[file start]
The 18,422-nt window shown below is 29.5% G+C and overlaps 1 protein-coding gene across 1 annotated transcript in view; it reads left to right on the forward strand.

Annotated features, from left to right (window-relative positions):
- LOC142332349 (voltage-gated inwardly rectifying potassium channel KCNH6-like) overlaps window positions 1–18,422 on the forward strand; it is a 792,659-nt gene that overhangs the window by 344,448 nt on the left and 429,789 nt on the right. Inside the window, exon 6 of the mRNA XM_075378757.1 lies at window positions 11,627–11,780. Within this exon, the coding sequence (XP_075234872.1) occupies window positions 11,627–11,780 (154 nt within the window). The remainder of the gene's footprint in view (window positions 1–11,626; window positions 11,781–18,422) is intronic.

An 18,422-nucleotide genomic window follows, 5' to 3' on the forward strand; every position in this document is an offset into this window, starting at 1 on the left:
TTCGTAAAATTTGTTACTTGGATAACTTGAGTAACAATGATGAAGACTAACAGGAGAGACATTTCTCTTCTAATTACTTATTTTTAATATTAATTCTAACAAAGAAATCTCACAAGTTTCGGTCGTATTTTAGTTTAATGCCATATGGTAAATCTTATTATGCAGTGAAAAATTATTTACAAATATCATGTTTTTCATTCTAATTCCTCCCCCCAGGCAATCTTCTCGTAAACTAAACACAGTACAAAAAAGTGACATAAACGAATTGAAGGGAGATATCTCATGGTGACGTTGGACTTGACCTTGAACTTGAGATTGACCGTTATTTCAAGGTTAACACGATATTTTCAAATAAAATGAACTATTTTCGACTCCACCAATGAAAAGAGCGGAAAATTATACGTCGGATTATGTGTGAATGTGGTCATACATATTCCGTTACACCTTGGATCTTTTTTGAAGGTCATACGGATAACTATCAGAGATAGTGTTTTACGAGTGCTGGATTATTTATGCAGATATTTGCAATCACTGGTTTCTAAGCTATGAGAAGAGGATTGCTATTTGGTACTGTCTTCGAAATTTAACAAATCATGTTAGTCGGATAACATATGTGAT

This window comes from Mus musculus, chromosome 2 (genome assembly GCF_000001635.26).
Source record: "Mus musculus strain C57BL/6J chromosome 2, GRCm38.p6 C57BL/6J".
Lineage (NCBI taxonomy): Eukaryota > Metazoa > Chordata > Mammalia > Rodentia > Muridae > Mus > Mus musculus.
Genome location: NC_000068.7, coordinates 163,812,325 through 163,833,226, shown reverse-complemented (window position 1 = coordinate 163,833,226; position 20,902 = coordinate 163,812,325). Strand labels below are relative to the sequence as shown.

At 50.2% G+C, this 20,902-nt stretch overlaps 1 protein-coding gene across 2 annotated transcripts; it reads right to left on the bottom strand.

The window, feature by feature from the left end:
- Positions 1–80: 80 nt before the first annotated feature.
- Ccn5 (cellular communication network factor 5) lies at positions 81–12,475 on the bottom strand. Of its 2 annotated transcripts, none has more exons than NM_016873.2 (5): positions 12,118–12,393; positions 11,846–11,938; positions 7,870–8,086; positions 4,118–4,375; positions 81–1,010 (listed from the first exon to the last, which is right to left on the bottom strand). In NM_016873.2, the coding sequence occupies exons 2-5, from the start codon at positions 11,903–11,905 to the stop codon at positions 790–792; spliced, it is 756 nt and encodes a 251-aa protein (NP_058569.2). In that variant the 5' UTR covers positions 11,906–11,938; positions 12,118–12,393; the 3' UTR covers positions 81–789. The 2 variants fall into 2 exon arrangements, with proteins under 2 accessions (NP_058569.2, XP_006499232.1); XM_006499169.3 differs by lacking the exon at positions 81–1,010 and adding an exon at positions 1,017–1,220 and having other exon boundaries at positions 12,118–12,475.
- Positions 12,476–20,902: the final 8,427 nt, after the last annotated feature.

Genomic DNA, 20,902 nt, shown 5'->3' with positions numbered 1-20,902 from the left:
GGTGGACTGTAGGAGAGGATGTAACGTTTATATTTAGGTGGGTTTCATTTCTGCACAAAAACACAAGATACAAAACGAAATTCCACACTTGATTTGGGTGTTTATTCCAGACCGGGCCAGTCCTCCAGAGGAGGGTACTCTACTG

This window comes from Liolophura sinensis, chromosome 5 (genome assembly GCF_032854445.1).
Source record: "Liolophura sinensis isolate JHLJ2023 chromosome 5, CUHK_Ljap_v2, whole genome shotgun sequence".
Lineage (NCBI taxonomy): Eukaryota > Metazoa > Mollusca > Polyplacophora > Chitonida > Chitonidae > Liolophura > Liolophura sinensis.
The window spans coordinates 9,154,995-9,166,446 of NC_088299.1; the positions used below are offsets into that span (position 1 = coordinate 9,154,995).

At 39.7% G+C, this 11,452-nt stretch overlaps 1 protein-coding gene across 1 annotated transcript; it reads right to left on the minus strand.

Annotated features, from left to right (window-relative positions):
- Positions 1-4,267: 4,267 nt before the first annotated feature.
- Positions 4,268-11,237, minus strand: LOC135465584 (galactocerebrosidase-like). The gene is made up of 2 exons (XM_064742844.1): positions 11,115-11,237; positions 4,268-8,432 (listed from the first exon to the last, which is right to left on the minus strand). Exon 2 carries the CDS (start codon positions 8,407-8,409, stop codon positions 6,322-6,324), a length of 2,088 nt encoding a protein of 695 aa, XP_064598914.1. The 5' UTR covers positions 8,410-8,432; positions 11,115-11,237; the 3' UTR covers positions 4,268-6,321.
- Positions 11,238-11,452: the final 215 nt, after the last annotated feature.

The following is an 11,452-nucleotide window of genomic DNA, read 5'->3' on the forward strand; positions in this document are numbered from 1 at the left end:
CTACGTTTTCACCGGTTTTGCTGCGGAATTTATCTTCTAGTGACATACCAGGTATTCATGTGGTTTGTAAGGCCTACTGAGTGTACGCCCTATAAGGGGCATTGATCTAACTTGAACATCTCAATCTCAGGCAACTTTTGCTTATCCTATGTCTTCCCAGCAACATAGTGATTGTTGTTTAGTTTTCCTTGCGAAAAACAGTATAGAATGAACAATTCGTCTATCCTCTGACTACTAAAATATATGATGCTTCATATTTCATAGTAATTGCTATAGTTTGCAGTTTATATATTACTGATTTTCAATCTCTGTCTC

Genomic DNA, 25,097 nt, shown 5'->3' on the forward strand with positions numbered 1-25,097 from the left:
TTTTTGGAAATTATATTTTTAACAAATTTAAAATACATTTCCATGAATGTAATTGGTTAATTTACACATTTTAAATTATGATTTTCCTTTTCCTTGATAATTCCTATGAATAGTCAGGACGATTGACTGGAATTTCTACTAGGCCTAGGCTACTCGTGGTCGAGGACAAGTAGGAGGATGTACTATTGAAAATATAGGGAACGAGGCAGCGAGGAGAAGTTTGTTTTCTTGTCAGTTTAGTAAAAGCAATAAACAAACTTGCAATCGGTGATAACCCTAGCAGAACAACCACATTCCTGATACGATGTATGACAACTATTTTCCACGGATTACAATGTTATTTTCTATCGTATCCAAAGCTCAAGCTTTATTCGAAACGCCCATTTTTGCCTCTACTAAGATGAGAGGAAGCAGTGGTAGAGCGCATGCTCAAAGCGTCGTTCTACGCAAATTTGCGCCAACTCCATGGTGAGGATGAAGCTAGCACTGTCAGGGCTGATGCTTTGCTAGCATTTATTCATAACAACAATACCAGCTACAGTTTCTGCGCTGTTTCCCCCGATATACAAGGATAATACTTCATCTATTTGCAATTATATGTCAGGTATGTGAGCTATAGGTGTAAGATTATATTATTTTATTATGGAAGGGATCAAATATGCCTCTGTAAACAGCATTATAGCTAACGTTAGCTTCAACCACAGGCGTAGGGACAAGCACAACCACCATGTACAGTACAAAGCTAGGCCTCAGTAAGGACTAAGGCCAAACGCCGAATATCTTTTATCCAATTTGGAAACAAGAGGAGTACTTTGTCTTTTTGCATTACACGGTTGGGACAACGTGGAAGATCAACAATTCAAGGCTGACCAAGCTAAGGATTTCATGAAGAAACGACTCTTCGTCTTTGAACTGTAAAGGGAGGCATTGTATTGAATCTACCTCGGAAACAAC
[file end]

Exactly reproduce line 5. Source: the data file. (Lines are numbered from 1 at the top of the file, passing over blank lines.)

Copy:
TTCGTAAAATTTGTTACTTGGATAACTTGAGTAACAATGATGAAGACTAACAGGAGAGACATTTCTCTTCTAATTACTTATTTTTAATATTAATTCTAACAAAGAAATCTCACAAGTTTCGGTCGTATTTTAGTTTAATGCCATATGGTAAATCTTATTATGCAGTGAAAAATTATTTACAAATATCATGTTTTTCATTCTAATTCCTCCCCCCAGGCAATCTTCTCGTAAACTAAACACAGTACAAAAAAGTGACATAAACGAATTGAAGGGAGATATCTCATGGTGACGTTGGACTTGACCTTGAACTTGAGATTGACCGTTATTTCAAGGTTAACACGATATTTTCAAATAAAATGAACTATTTTCGACTCCACCAATGAAAAGAGCGGAAAATTATACGTCGGATTATGTGTGAATGTGGTCATACATATTCCGTTACACCTTGGATCTTTTTTGAAGGTCATACGGATAACTATCAGAGATAGTGTTTTACGAGTGCTGGATTATTTATGCAGATATTTGCAATCACTGGTTTCTAAGCTATGAGAAGAGGATTGCTATTTGGTACTGTCTTCGAAATTTAACAAATCATGTTAGTCGGATAACATATGTGAT